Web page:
The Applicant Guide: Article 53/Emergency (120 day) Authorisation
Changes due to Brexit
Your health and safety responsibilities will not change when the UK leaves the EU. This guidance is under review.
Under certain circumstances it is possible for Member States to authorise the use of a plant protection product for a period not exceeding 120 days, for a limited and controlled use where such a measure is necessary because of a danger which cannot be contained by any other means as set out in Article 53 of Regulation (EC) 1107/2009.
When issuing such emergency authorisations the MS concerned must inform the other MSs and the Commission of the authorisation given, detailed information about the situation and any measures taken to ensure consumer safety. If necessary, the Commission will take a decision as to whether the MS can extend or repeat the emergency authorisation or not or whether the authorisation must be amended or withdrawn.
Applications for emergency authorisation cannot be made for plant protection products containing or composed of genetically modified organisms unless such release has been accepted in accordance with Directive 2001/18/EC. Agreement from the Expert Committee on Pesticides (ECP) and the Defra (Department for Environment, Food and Rural Affairs) Minister would be required before authorisation could be agreed within the UK. Authorisation would be given for a maximum period of 120 days and as such it is a temporary solution to a pest problem for which a more permanent solution must be found.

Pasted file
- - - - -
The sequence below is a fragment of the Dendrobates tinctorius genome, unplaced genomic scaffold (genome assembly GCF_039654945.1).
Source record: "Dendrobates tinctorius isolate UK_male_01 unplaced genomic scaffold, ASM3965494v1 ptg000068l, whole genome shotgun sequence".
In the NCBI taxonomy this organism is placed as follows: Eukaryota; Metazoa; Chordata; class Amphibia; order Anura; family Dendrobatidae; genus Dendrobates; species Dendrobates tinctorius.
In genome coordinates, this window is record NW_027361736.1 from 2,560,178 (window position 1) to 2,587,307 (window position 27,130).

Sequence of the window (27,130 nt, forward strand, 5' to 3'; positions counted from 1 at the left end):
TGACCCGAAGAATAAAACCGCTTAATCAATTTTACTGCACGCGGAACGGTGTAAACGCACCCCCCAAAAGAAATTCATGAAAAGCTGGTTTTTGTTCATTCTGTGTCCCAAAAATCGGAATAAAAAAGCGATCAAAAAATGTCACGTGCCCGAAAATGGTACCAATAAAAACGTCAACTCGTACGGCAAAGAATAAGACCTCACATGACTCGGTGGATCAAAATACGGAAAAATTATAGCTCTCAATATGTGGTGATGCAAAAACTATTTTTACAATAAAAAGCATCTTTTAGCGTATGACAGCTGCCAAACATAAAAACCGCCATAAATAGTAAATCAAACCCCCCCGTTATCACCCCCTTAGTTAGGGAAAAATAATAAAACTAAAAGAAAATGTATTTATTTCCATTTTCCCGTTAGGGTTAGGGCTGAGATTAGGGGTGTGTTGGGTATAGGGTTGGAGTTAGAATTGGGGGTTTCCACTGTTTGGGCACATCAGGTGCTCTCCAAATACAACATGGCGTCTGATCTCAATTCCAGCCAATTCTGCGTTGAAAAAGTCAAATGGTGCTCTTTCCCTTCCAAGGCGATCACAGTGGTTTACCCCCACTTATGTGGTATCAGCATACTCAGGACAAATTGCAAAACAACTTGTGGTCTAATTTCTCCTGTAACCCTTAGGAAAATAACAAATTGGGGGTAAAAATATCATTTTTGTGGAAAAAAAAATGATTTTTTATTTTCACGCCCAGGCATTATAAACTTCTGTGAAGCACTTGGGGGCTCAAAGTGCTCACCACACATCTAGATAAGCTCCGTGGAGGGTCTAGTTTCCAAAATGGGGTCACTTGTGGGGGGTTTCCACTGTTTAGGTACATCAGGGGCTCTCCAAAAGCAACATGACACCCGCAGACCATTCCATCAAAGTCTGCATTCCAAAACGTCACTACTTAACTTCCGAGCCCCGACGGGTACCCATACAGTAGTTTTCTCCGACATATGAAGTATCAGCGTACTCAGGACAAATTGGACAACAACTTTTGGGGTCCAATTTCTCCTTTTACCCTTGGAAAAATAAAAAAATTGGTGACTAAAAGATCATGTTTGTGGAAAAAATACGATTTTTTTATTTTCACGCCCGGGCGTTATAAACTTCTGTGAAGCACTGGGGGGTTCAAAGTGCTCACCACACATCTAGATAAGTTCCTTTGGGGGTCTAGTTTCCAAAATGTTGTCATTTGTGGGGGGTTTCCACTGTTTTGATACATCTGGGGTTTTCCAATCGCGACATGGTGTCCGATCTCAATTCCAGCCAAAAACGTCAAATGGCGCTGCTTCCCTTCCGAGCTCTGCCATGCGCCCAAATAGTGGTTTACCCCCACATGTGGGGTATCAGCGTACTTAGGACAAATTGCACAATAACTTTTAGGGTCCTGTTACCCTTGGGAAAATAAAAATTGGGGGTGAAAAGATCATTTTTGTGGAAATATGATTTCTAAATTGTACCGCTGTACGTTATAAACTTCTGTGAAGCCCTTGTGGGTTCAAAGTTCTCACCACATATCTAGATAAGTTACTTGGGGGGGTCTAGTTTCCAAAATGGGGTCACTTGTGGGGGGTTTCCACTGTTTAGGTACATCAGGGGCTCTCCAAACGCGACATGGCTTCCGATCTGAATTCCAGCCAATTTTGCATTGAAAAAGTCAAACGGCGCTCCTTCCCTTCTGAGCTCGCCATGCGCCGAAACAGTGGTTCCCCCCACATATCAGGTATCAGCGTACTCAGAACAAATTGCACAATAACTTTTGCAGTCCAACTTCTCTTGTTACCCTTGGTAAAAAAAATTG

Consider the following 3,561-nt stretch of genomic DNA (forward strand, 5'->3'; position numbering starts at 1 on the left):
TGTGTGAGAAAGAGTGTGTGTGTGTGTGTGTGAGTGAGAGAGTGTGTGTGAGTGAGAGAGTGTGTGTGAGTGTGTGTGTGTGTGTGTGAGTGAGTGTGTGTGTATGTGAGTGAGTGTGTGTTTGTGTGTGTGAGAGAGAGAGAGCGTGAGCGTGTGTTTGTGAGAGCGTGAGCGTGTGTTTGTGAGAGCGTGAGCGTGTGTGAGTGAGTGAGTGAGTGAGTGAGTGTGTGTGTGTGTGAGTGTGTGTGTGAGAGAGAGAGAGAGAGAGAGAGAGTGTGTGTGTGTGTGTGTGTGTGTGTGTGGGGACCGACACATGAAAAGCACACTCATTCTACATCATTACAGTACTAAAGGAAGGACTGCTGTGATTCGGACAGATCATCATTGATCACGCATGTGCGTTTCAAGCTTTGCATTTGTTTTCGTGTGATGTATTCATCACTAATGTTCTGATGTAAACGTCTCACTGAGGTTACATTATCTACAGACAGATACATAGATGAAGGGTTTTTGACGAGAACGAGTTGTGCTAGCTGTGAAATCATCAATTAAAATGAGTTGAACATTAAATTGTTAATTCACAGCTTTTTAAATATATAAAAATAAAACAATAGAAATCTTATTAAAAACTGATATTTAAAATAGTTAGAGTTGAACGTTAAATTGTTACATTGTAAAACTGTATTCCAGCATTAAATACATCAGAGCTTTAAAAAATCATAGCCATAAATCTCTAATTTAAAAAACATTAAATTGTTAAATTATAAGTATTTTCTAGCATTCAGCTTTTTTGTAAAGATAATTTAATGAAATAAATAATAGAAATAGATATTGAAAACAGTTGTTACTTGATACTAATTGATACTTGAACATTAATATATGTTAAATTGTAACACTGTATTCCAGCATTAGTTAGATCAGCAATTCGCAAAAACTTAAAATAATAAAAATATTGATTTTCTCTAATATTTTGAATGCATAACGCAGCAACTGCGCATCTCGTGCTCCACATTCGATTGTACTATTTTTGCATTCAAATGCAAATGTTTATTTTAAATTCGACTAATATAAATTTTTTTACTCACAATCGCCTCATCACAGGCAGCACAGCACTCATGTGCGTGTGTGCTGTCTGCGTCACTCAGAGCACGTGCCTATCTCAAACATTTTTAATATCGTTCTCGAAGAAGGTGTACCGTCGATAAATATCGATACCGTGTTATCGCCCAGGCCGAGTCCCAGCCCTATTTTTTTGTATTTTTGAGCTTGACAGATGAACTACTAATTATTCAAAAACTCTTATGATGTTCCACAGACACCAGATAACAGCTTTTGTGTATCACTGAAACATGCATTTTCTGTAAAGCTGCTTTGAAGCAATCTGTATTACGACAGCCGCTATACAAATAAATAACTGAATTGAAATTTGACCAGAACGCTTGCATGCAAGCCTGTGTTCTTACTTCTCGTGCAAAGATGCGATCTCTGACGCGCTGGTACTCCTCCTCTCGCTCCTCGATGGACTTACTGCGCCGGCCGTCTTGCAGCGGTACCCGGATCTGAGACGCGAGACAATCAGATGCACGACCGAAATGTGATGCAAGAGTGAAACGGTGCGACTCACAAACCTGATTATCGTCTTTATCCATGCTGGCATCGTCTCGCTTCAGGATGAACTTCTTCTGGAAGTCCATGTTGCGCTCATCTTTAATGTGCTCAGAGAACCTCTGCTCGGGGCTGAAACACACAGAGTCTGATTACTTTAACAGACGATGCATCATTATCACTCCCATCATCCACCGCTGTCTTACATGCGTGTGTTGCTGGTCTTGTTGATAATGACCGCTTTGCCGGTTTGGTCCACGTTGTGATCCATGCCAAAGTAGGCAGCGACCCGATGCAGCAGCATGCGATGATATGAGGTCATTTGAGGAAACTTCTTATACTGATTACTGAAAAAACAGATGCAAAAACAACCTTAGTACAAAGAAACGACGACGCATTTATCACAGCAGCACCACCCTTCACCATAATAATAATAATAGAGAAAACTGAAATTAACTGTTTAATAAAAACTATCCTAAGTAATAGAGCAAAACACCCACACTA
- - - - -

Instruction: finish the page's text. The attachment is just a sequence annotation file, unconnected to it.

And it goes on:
What are the requirements for an emergency authorisation?
You need to submit all of the following
- The documentation detailed in The Applicant Guide;
- A full description of the pest or disease causing economic damage or issue relevant to public health
- Details of when the use is required and what would be the consequence if authorisation is not given by this date;
- The approximate scale and scope of the problem and the potential for economic damage;
- An explanation as to why alternative means of control (both existing on-label authorisations, extensions of use and cultural methods) cannot be used
- A reasoned case to demonstrate the 'need' for the proposed use for each crop/crop group (see the guidance document for extension of use)
- A reasoned case to support the 'urgency' of your application and why it should be treated as an emergency (see the guidance document for extension of use);
- Details of the location and area (eg hectarage) of the crop that will need to be treated and how the supply of the product and treatment of the crop will be controlled to ensure that it is limited;
- Details of any research work, proposals or progress towards a long term solution to the pest problem;
- Data or cases to address the risk assessment in order to minimise risks to consumers, operators and the environment.
Link to page giving further guidance on the information required.
Points 2 to 10 must be detailed in the application form CRD9 but further additional supporting information can be submitted as supplementary documents.